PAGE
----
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Results have changed, but togetherness still the core of this Sixers team

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NBA: Playoffs-Miami Heat at Philadelphia 76ers Bill Streicher-USA TODAY Sports

Considering it was a sold-out playoff game with a beloved hometown rapper who was recently freed from prison having kicked off the opening ceremonies, the atmosphere at the Wells Fargo Center had begun to seem lethargic Tuesday night. Through some combination of nerves in a potential series closeout game, the two teams each shooting less than 40% from the field in the first half, and Miami having tied the game entering the locker room, the raucous environment we had come to expect had gone a little flat.

All that changed about two minutes into the third quarter, when Goran Dragic had the ball stolen by Ben Simmons and, in a fit of frustration, slapped the soon-to-be Rookie of the Year in the back of the head, a move only considered acceptable when a mother reprimands her son in a 70’s sitcom.

The incident instantly breathed life into both the arena and the Sixers themselves. With a noticeable added bounce in their steps, Philadelphia would score the game’s next 7 points, part of a larger 11-0 run at the beginning of the second half that proved to be the pivotal stretch of the game.

Beyond the momentum swing for the on-court action, the reaction to the slap by the Sixers personified the togetherness that has been the hallmark of this franchise even in less successful times. Dario Saric and Joel Embiid immediately rushed over in defense of their teammate. To their credit, they kept their poise throughout their heated discussion with the refs and Heat players, something the entire Sixers roster did well this series when a less-talented Miami roster often appeared overly eager to turn things into a brawl. Crucially though, you knew without a doubt that these Sixers had their guy’s back.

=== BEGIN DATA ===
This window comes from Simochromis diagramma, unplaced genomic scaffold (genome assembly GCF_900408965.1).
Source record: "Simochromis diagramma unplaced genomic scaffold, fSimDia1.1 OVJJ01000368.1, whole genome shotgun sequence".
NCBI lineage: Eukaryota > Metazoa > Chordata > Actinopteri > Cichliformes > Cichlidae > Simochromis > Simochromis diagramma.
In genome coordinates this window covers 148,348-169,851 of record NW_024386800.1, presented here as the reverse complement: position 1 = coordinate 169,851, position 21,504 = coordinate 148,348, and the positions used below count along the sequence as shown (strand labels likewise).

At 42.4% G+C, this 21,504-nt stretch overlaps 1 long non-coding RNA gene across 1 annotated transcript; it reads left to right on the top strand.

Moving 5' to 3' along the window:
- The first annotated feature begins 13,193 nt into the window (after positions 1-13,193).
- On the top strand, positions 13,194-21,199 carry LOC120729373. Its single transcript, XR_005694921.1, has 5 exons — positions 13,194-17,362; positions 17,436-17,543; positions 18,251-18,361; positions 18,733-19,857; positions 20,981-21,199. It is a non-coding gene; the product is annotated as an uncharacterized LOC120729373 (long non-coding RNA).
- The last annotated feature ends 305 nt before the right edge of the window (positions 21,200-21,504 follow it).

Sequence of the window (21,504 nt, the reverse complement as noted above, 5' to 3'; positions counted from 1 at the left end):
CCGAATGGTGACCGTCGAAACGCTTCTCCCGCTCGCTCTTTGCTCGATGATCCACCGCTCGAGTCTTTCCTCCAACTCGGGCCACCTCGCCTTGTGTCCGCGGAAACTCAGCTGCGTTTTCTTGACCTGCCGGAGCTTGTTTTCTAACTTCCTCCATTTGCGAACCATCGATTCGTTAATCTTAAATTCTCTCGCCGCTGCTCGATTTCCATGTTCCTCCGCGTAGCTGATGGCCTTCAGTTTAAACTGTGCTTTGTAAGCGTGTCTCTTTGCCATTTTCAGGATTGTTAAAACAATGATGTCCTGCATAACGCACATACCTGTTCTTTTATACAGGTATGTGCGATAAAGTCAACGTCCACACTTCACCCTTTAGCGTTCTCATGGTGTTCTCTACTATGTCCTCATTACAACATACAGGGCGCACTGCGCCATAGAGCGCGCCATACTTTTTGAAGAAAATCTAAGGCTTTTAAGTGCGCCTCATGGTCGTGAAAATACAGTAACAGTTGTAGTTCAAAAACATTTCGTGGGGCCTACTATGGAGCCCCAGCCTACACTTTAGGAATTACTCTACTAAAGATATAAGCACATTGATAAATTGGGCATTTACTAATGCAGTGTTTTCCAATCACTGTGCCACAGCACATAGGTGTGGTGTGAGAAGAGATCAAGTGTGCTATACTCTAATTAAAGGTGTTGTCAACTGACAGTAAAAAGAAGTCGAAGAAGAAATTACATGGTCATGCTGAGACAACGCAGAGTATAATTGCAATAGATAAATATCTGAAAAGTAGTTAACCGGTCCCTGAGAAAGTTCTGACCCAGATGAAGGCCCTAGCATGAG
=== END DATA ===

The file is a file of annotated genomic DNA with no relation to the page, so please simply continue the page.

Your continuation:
The Philadelphia Eagles rode the “All we got is all we need” mantra all the way to a Super Bowl title, and the Sixers are taking a similar tact. You see it when Embiid elbowed Dragic out of the way last night, or lifted Justise Winslow off Robert Covington down in Miami. You sense it when T.J. McConnell is copying Embiid’s finger guns celebration and looking to catch the big man’s eye. The group photobombs behind Molly Sullivan from the bench during in-game sideline reports, the way the entire roster exploded with unbridled joy when McConnell and Markelle Fultz had their first career triple-doubles, these are all signs that this team is doing it for each other. Heck, Nik Stauskas isn’t even on the team anymore and he’s still showing up for these home playoff games.

For anyone who spat out the nonsensical “losing culture” talk the last few years, I hope they got a good, long look at Philadelphia’s post-game celebration in the locker room. Brett Brown handed J.J. Redick the bell for the team’s customary victory ringing, only for Redick to hand it back to his coach and the entire team to douse Brett in chocolate milk while cheering him on.

Throughout the roster turnover, the front office turmoil, and the over 200 losses, Brown was the guiding figure to ensure the team stayed the course. Even when the Sixers weren’t getting the results on the scoreboard or the standings, they were still playing a winning style of basketball and giving the sort of effort you wanted out of your team. Now, Philadelphia has won its first playoff series since 2012 and is considered the favorite to advance to the Finals out of the East. But the underlying core tenet for the Sixers has never changed.

The team said it best themselves following that locker room celebration: “Together on three...1, 2, 3, together.”